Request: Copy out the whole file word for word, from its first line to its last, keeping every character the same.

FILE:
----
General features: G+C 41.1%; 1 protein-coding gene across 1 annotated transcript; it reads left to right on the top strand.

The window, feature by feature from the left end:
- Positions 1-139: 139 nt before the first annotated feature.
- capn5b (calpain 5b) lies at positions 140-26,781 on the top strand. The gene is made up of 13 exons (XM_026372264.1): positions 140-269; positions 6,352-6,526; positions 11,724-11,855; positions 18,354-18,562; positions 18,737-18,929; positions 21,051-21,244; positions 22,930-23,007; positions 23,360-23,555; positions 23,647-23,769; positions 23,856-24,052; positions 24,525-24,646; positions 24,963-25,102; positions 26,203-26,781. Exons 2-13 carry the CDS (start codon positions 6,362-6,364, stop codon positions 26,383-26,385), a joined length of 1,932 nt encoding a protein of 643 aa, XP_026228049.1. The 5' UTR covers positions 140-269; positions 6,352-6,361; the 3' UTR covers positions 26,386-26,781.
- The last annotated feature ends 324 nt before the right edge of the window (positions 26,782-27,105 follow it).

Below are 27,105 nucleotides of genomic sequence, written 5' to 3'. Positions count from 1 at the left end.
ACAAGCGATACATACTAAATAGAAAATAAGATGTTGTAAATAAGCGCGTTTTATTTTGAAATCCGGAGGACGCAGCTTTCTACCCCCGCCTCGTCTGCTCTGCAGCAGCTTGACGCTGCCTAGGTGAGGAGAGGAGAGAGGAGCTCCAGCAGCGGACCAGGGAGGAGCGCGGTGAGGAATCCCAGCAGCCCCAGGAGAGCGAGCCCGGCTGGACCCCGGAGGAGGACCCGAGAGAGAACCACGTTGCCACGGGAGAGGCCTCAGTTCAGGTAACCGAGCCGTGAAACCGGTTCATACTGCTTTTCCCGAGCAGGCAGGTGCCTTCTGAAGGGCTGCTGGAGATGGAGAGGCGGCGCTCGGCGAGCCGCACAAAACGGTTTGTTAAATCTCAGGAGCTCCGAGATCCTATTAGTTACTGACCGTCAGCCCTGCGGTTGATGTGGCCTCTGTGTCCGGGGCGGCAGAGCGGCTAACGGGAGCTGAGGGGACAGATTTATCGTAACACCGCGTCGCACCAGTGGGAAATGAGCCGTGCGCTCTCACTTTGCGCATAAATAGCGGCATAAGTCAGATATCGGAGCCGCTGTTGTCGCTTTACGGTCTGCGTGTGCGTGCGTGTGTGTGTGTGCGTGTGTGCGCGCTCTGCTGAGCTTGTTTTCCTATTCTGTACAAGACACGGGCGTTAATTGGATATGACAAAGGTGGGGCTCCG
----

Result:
General features: G+C 41.1%; 1 protein-coding gene across 1 annotated transcript; it reads left to right on the top strand.

The window, feature by feature from the left end:
- Positions 1-139: 139 nt before the first annotated feature.
- capn5b (calpain 5b) lies at positions 140-26,781 on the top strand. The gene is made up of 13 exons (XM_026372264.1): positions 140-269; positions 6,352-6,526; positions 11,724-11,855; positions 18,354-18,562; positions 18,737-18,929; positions 21,051-21,244; positions 22,930-23,007; positions 23,360-23,555; positions 23,647-23,769; positions 23,856-24,052; positions 24,525-24,646; positions 24,963-25,102; positions 26,203-26,781. Exons 2-13 carry the CDS (start codon positions 6,362-6,364, stop codon positions 26,383-26,385), a joined length of 1,932 nt encoding a protein of 643 aa, XP_026228049.1. The 5' UTR covers positions 140-269; positions 6,352-6,361; the 3' UTR covers positions 26,386-26,781.
- The last annotated feature ends 324 nt before the right edge of the window (positions 26,782-27,105 follow it).

Below are 27,105 nucleotides of genomic sequence, written 5' to 3'. Positions count from 1 at the left end.
ACAAGCGATACATACTAAATAGAAAATAAGATGTTGTAAATAAGCGCGTTTTATTTTGAAATCCGGAGGACGCAGCTTTCTACCCCCGCCTCGTCTGCTCTGCAGCAGCTTGACGCTGCCTAGGTGAGGAGAGGAGAGAGGAGCTCCAGCAGCGGACCAGGGAGGAGCGCGGTGAGGAATCCCAGCAGCCCCAGGAGAGCGAGCCCGGCTGGACCCCGGAGGAGGACCCGAGAGAGAACCACGTTGCCACGGGAGAGGCCTCAGTTCAGGTAACCGAGCCGTGAAACCGGTTCATACTGCTTTTCCCGAGCAGGCAGGTGCCTTCTGAAGGGCTGCTGGAGATGGAGAGGCGGCGCTCGGCGAGCCGCACAAAACGGTTTGTTAAATCTCAGGAGCTCCGAGATCCTATTAGTTACTGACCGTCAGCCCTGCGGTTGATGTGGCCTCTGTGTCCGGGGCGGCAGAGCGGCTAACGGGAGCTGAGGGGACAGATTTATCGTAACACCGCGTCGCACCAGTGGGAAATGAGCCGTGCGCTCTCACTTTGCGCATAAATAGCGGCATAAGTCAGATATCGGAGCCGCTGTTGTCGCTTTACGGTCTGCGTGTGCGTGCGTGTGTGTGTGTGCGTGTGTGCGCGCTCTGCTGAGCTTGTTTTCCTATTCTGTACAAGACACGGGCGTTAATTGGATATGACAAAGGTGGGGCTCCG